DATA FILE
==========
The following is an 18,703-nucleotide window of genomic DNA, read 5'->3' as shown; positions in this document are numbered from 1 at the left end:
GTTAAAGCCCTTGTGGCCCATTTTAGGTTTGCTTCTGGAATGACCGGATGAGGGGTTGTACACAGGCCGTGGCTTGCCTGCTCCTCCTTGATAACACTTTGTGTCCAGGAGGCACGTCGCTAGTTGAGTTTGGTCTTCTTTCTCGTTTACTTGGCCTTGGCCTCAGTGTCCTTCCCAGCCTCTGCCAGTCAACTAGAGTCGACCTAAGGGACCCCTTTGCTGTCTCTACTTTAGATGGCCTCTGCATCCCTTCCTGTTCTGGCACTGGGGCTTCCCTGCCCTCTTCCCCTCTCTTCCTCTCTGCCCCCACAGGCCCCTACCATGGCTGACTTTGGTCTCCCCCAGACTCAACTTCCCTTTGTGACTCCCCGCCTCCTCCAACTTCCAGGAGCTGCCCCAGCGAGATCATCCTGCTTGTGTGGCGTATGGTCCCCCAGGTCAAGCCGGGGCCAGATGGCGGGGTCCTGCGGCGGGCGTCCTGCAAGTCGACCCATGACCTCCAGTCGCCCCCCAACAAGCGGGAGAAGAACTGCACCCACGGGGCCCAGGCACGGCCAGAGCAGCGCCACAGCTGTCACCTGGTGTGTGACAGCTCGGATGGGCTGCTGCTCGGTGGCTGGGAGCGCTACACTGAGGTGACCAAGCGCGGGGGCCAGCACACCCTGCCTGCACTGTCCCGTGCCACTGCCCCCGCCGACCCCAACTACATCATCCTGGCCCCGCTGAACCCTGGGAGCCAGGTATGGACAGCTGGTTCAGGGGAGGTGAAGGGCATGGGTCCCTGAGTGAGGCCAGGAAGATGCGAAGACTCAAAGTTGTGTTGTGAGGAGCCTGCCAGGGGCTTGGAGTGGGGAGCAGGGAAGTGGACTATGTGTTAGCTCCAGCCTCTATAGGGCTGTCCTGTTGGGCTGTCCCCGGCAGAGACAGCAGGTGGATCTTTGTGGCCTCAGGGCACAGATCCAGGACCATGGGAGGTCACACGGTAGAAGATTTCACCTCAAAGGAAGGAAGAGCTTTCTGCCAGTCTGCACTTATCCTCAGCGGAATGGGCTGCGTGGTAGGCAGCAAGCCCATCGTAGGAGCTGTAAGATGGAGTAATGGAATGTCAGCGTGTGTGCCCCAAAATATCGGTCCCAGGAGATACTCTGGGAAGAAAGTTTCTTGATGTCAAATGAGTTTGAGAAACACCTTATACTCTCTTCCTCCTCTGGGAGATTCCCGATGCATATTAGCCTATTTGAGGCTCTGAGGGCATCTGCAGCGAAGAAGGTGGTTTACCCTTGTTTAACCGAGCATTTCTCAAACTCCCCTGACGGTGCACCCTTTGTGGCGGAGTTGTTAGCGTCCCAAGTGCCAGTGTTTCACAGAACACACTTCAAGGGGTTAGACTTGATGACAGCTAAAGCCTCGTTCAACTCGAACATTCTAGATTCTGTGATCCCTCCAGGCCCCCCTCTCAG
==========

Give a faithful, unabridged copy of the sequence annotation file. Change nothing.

The following is an 18,703-nucleotide window of genomic DNA, read 5'->3' as shown; positions in this document are numbered from 1 at the left end:
GTTAAAGCCCTTGTGGCCCATTTTAGGTTTGCTTCTGGAATGACCGGATGAGGGGTTGTACACAGGCCGTGGCTTGCCTGCTCCTCCTTGATAACACTTTGTGTCCAGGAGGCACGTCGCTAGTTGAGTTTGGTCTTCTTTCTCGTTTACTTGGCCTTGGCCTCAGTGTCCTTCCCAGCCTCTGCCAGTCAACTAGAGTCGACCTAAGGGACCCCTTTGCTGTCTCTACTTTAGATGGCCTCTGCATCCCTTCCTGTTCTGGCACTGGGGCTTCCCTGCCCTCTTCCCCTCTCTTCCTCTCTGCCCCCACAGGCCCCTACCATGGCTGACTTTGGTCTCCCCCAGACTCAACTTCCCTTTGTGACTCCCCGCCTCCTCCAACTTCCAGGAGCTGCCCCAGCGAGATCATCCTGCTTGTGTGGCGTATGGTCCCCCAGGTCAAGCCGGGGCCAGATGGCGGGGTCCTGCGGCGGGCGTCCTGCAAGTCGACCCATGACCTCCAGTCGCCCCCCAACAAGCGGGAGAAGAACTGCACCCACGGGGCCCAGGCACGGCCAGAGCAGCGCCACAGCTGTCACCTGGTGTGTGACAGCTCGGATGGGCTGCTGCTCGGTGGCTGGGAGCGCTACACTGAGGTGACCAAGCGCGGGGGCCAGCACACCCTGCCTGCACTGTCCCGTGCCACTGCCCCCGCCGACCCCAACTACATCATCCTGGCCCCGCTGAACCCTGGGAGCCAGGTATGGACAGCTGGTTCAGGGGAGGTGAAGGGCATGGGTCCCTGAGTGAGGCCAGGAAGATGCGAAGACTCAAAGTTGTGTTGTGAGGAGCCTGCCAGGGGCTTGGAGTGGGGAGCAGGGAAGTGGACTATGTGTTAGCTCCAGCCTCTATAGGGCTGTCCTGTTGGGCTGTCCCCGGCAGAGACAGCAGGTGGATCTTTGTGGCCTCAGGGCACAGATCCAGGACCATGGGAGGTCACACGGTAGAAGATTTCACCTCAAAGGAAGGAAGAGCTTTCTGCCAGTCTGCACTTATCCTCAGCGGAATGGGCTGCGTGGTAGGCAGCAAGCCCATCGTAGGAGCTGTAAGATGGAGTAATGGAATGTCAGCGTGTGTGCCCCAAAATATCGGTCCCAGGAGATACTCTGGGAAGAAAGTTTCTTGATGTCAAATGAGTTTGAGAAACACCTTATACTCTCTTCCTCCTCTGGGAGATTCCCGATGCATATTAGCCTATTTGAGGCTCTGAGGGCATCTGCAGCGAAGAAGGTGGTTTACCCTTGTTTAACCGAGCATTTCTCAAACTCCCCTGACGGTGCACCCTTTGTGGCGGAGTTGTTAGCGTCCCAAGTGCCAGTGTTTCACAGAACACACTTCAAGGGGTTAGACTTGATGACAGCTAAAGCCTCGTTCAACTCGAACATTCTAGATTCTGTGATCCCTCCAGGCCCCCCTCTCAG